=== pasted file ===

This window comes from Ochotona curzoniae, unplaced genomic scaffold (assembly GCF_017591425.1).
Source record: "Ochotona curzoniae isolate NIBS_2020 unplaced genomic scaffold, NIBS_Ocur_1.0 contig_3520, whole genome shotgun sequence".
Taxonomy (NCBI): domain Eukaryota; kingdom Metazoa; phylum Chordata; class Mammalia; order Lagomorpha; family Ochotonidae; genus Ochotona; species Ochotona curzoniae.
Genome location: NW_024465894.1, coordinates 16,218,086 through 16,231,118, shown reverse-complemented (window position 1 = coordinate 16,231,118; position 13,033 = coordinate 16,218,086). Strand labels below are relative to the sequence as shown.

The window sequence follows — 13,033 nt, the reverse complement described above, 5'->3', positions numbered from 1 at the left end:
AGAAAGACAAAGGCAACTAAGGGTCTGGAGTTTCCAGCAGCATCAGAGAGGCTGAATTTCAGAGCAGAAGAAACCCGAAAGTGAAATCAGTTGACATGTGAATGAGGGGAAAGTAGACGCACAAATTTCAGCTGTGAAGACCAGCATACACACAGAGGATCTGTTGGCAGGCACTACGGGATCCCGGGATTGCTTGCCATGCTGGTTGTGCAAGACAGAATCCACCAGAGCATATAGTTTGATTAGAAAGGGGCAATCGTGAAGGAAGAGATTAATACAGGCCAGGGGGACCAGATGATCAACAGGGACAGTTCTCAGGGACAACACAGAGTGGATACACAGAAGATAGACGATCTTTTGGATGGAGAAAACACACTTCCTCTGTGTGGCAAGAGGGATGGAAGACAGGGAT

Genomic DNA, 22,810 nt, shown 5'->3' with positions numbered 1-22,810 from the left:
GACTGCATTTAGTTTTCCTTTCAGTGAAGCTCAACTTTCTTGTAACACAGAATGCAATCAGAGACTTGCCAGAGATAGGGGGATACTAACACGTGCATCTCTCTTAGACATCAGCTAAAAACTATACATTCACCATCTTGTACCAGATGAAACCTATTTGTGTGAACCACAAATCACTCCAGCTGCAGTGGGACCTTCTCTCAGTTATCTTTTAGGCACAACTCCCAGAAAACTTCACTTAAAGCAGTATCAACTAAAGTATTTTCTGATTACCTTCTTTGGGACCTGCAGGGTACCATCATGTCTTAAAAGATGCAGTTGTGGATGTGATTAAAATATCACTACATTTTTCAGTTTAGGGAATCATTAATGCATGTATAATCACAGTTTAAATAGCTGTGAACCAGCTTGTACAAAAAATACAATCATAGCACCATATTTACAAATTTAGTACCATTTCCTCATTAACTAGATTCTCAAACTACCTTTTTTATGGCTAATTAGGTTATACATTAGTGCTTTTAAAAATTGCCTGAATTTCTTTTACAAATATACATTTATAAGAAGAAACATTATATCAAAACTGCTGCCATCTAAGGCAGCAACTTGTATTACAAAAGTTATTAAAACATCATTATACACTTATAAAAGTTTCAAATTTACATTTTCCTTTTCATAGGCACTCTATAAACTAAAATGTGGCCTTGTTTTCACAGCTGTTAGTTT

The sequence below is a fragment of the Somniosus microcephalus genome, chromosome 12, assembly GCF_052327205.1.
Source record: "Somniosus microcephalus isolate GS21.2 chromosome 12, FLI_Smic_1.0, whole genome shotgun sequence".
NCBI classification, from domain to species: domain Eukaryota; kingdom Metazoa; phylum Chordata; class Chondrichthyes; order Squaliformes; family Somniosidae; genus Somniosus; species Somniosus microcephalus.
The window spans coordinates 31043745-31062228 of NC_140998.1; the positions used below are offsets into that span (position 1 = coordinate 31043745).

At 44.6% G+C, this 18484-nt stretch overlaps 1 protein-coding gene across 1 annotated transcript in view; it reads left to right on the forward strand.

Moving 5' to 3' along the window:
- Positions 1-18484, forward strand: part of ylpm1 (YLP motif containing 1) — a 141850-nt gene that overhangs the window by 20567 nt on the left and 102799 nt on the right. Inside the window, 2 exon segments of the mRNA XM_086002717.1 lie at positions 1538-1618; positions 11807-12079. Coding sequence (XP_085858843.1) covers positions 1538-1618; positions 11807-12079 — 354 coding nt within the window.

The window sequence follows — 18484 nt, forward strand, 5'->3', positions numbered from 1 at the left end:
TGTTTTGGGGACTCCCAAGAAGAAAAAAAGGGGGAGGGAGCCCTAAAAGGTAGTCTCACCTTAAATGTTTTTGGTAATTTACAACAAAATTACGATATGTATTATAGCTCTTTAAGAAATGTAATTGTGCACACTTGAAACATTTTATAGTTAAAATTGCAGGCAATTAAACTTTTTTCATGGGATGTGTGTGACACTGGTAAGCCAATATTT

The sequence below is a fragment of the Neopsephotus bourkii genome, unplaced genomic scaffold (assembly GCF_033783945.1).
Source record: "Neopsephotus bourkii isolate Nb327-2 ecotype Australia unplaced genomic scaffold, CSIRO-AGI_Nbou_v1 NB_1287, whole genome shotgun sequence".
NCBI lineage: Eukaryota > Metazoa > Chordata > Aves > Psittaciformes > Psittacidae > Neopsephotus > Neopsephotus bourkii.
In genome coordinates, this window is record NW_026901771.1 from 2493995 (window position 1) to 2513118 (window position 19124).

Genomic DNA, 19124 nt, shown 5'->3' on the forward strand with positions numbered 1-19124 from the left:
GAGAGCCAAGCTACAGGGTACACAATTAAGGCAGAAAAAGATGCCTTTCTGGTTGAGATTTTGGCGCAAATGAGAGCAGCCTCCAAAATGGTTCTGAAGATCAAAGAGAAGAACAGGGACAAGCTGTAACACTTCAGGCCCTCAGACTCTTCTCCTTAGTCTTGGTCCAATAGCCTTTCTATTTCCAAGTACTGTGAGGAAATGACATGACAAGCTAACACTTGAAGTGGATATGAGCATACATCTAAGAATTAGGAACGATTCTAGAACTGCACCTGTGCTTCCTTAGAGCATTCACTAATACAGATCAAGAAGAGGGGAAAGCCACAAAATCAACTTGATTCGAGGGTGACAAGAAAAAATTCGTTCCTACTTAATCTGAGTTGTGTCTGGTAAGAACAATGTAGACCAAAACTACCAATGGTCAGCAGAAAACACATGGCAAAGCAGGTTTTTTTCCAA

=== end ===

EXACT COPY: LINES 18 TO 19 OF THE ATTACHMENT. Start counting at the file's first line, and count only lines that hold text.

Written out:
The sequence below is a fragment of the Neopsephotus bourkii genome, unplaced genomic scaffold (assembly GCF_033783945.1).
Source record: "Neopsephotus bourkii isolate Nb327-2 ecotype Australia unplaced genomic scaffold, CSIRO-AGI_Nbou_v1 NB_1287, whole genome shotgun sequence".